Additionally, each true condition overrides the previous ones, so another anomaly occurs with trailing zeroes. As an example, if your value is three digits long, the output on-screen should be 000. However, if the number is 7, the preceding zeros are displayed as blanks.
There is, of course, a workaround for this, but it isn’t reliable or efficient. I’ll put that in another tutorial some time in the future when, hopefully, I’ll have a proper fix for it.
This week’s Smile Game Builder tutorial, #35: Customizing Graphics ("Hidden" System), delves into customizing graphics, specifically some of the "hidden" graphics, i.e., those not directly importable via Add Assets. They are the Game Over image, equipment items (status screen) and message wait cursor (animated).
The music snippet featured in this video is one of my creations, Regrets, which was originally a game-exclusive melody for Otherworld (and it probably still is).
The schedule for the next few tutorials is continuing the Crafting System with either mining or fishing (probably the latter). And then another Tips & Tricks video. I’d like to try and alternate the Crafting System, where every other weekend is a different part of crafting, evolving it into a comprehensive system.
The following bugs have been fixed in Version 220.127.116.11 (taken from SGB’s Announcements page on Steam):
We’ve fixed an error; when you overwrite 3D characters from importing, the overwrite processes sometimes don’t work properly.
We’ve fixed an error on Monster Tab; when you double click the option after select "Escape" of monster’s action, it gives you an error.
We’ve fixed an error of "Teleport Event" panel; after you erase the teleporting target event on the map, an error message will appear when you start editing the event including the "Teleport Event" panel. This event cannot be edited anymore.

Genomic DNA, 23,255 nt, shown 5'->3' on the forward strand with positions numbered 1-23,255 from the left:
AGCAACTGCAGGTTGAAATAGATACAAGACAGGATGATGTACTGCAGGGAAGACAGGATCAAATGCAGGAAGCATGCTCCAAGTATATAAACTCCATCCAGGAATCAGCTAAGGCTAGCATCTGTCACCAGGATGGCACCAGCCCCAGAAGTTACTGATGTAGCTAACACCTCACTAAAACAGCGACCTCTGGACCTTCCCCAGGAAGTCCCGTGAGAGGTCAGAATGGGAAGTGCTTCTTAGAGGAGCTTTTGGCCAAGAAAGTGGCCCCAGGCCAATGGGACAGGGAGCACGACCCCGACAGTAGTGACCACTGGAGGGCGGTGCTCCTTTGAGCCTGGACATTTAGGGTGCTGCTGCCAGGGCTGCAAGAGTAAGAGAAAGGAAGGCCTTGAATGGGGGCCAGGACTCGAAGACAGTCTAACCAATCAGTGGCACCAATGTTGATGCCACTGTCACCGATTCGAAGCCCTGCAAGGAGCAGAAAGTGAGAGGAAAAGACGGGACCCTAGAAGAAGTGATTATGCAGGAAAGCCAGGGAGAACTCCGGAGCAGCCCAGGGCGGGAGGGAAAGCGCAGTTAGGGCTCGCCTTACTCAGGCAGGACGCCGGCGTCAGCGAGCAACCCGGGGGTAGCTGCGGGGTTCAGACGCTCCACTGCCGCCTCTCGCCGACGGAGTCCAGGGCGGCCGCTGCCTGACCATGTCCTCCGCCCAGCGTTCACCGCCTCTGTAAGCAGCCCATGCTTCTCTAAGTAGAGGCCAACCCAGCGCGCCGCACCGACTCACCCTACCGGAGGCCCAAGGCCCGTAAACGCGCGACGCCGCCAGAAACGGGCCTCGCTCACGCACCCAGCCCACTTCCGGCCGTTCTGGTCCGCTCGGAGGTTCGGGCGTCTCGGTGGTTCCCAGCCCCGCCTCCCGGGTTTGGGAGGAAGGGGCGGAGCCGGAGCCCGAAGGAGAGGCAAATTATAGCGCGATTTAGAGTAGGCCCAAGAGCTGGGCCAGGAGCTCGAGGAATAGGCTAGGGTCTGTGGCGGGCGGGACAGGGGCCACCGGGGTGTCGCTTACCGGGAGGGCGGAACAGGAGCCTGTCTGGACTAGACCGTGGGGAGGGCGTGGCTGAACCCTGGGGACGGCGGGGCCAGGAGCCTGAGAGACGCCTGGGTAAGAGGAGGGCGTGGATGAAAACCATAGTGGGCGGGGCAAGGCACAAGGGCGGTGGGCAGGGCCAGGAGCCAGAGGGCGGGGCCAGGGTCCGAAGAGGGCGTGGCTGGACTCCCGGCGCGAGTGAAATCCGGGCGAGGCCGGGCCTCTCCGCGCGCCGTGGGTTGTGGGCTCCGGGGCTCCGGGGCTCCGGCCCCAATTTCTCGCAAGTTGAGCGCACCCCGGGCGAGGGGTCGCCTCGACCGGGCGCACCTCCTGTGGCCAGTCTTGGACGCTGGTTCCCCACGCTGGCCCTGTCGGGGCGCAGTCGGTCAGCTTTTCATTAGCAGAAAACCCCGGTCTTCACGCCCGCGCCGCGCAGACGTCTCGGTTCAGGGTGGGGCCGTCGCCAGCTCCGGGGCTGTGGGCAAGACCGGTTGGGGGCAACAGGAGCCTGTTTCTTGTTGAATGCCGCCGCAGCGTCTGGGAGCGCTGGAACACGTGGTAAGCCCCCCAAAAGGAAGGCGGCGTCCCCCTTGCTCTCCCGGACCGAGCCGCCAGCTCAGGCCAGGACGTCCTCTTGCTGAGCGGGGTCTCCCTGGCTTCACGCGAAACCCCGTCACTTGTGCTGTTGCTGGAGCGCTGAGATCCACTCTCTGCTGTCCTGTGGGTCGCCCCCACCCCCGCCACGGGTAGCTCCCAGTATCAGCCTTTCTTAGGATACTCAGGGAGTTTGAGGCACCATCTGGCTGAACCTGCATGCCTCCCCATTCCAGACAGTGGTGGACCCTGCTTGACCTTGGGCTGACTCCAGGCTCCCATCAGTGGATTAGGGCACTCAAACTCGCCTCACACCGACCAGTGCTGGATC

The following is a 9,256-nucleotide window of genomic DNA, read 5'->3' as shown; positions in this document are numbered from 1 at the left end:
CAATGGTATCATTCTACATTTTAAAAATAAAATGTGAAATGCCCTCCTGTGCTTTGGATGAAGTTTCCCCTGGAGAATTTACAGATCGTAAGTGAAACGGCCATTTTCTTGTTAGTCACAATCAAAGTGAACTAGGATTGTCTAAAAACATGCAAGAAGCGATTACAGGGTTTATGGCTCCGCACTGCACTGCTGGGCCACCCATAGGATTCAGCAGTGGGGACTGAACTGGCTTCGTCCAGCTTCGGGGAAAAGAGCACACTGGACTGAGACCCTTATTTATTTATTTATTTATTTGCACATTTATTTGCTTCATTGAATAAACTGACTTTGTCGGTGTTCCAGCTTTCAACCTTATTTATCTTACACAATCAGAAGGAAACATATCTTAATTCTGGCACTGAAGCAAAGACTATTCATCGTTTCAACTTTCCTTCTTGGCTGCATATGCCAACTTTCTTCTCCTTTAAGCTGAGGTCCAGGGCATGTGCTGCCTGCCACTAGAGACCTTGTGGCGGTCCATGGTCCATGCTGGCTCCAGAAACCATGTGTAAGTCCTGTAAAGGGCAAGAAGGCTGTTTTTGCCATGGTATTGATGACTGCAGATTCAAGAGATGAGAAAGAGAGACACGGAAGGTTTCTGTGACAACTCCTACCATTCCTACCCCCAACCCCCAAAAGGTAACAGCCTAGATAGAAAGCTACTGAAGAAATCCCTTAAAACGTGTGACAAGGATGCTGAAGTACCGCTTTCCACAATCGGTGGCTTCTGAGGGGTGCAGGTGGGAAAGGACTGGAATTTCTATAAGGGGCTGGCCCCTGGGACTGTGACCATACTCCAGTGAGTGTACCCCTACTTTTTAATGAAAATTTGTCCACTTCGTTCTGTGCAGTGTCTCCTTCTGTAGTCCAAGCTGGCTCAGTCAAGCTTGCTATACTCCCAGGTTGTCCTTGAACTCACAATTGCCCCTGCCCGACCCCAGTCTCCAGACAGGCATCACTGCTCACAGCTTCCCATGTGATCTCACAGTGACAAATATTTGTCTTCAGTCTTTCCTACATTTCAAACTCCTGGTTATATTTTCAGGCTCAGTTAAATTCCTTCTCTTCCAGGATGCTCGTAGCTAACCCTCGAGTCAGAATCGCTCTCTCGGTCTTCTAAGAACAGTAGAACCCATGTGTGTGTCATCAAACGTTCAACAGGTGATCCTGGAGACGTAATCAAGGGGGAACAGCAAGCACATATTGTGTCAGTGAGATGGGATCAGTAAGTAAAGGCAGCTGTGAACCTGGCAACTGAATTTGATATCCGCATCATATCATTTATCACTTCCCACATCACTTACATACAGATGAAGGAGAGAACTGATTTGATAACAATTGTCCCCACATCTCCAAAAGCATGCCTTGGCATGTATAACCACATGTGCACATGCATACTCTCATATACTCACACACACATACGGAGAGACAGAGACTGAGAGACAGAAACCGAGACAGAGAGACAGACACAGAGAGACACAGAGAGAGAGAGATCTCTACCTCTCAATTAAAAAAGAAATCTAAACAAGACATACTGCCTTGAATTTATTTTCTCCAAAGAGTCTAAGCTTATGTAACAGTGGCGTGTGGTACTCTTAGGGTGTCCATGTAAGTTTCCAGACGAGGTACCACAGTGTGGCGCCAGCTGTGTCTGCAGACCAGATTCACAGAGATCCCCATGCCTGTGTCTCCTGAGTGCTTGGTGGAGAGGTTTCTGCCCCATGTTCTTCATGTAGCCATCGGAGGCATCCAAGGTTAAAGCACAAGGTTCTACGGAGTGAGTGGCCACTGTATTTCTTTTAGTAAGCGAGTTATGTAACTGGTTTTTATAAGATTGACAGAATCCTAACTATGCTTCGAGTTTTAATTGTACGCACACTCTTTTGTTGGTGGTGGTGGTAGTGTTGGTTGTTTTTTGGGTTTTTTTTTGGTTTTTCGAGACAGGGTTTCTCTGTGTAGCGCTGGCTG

We’ve adjusted the button of "Continue" on the top screen.
We’ve fixed an error; when you use the 3D battle background "Fortress", the characters are placed in the ground during the battle.
\Variable[x], represent a variable content with in the sentence, can be used on "Display Ticker Test" panel.
We’ve fixed an error on an event panel, “Advanced Variable Box Option”; if assigned characters or items were deleted from "Edit Game Data", these events might not be able to edit.
We’ve fixed the priority usage of system images; use placed materials within the game such as "Game Over" image.
We’ve fixed an error; when you change the configuration from the top screen, it doesn’t reflect it for the game.
This tutorial is just a short and simple technique to add animated images to Smile Game Builder.
You could use these for a variety of things and effects, including titles and short cut scenes.
Notes on Animation Sequencing in SGB
Smile Game Builder has no feature for playing in-game movies or GIFs. However, by using basic animation frame sequencing, it’s possible to emulate them. SGB is really good at running multiple parallel events without affecting performance. This includes animated images.
Each frame runs in sequence, with an appropriate amount of time between frames. Although any number of images in the sequence is possible, I’d recommend a limit of in between 12 and 15 (20 at a push). If you have several images, this can have a notable impact on overall file size. Although nowadays file sizes are no longer such an issue.